FLABEL found that food packages held consumers’ visual attention for very short periods, with the average attention to elements of nutrition labels being between 25 and 100 milliseconds, as measured by sophisticated eye-tracking equipment.
A Government website tells Alf that all food sold in this country must comply with the Australia New Zealand Food Standards Code for labelling.
The Code covers labels – among other things – so that information is available regarding the safety and suitability of the food you are about to eat.
Nearly every food product requires a label, with varying degrees of detail. A food label must be in English (other languages can be used in addition to English, as long as they do not contradict the information).
In general, these items must be shown on a food label:
the name of the food, to identify it
the lot identification, which identifies the premises where the food was packaged and/or prepared and the batch it came from, to assist should there be a food recall (this may also be the date mark)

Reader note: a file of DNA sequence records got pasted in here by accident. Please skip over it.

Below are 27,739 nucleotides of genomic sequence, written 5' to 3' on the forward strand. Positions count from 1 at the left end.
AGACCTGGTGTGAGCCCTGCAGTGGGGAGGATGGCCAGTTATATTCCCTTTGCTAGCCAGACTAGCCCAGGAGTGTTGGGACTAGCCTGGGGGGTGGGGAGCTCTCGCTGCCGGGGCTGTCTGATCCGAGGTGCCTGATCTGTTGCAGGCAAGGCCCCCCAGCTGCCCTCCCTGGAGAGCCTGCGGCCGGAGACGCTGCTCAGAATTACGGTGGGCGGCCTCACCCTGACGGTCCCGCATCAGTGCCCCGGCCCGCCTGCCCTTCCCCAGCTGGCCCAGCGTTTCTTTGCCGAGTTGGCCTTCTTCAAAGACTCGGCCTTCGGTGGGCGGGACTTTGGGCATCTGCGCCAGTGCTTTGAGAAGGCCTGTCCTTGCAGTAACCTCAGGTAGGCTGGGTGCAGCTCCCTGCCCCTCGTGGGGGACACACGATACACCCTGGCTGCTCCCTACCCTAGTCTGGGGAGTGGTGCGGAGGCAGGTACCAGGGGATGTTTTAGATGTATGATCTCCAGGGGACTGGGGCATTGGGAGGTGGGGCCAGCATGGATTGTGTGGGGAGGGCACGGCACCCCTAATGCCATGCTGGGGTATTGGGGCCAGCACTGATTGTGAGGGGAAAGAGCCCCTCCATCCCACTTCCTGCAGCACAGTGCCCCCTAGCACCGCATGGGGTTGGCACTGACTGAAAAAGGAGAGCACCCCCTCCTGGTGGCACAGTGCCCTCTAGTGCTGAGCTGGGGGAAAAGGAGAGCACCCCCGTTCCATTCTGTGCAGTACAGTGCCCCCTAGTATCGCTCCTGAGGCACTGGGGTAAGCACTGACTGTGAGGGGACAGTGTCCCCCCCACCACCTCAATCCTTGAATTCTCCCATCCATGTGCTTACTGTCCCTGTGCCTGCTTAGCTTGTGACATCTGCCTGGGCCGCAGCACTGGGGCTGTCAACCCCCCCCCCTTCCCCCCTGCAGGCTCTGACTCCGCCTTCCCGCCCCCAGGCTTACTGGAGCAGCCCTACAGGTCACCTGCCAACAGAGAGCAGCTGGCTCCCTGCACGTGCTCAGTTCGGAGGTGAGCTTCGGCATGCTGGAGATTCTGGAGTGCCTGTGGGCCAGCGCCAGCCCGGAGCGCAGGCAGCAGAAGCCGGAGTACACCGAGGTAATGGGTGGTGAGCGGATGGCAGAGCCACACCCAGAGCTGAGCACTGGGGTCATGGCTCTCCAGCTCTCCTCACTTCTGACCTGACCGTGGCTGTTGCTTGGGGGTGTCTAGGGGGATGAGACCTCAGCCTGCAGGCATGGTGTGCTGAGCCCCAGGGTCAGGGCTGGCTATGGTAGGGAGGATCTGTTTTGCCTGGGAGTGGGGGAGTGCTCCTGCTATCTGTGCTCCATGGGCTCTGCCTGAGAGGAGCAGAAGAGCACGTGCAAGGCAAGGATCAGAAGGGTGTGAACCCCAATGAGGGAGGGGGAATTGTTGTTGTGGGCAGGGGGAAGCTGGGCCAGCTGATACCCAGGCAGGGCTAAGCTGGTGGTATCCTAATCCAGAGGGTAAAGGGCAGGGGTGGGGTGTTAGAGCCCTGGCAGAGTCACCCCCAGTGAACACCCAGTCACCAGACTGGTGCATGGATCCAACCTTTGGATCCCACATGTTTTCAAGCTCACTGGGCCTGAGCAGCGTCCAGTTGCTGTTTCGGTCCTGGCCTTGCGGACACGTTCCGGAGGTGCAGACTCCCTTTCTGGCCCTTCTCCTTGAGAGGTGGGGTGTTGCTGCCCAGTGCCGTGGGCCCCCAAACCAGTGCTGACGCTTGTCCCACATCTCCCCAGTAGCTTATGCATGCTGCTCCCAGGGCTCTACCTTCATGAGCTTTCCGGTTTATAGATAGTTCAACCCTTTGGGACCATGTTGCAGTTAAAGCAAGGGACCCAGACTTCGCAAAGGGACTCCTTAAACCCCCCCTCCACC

the name and address of the supplier and business in New Zealand or Australia who can be contacted if more information about the product is needed
mandatory warning statements, advisory statements and declarations to identify certain ingredients/substances that may trigger allergies or be of concern
ingredient list in descending order of in-going weight including any food additives, such as preservatives, flavours and colours, which are identified by their function and name or code number (eg, Thickener (pectin) or Thickener (440))
date marking is needed for most packaged food with a shelf life of less than two years, most commonly these are ‘Use By’ and ‘Best Before’ dates
directions for use and storage (where needed) to ensure the food will keep for the period indicated by the date mark, and/or how you should store the food to stop it spoiling or reduce the growth of pathogens that may cause illness
Nutrition Information Panel to allow you to compare the quantities of seven key nutrients per serving and per 100g or 100ml of liquid
percentage labelling of characterising ingredient
net weight or volume.
A lot of time and effort will go into providing this information.
And – as we now know – the average shopper spends between 25 and 100 milliseconds absorbing it.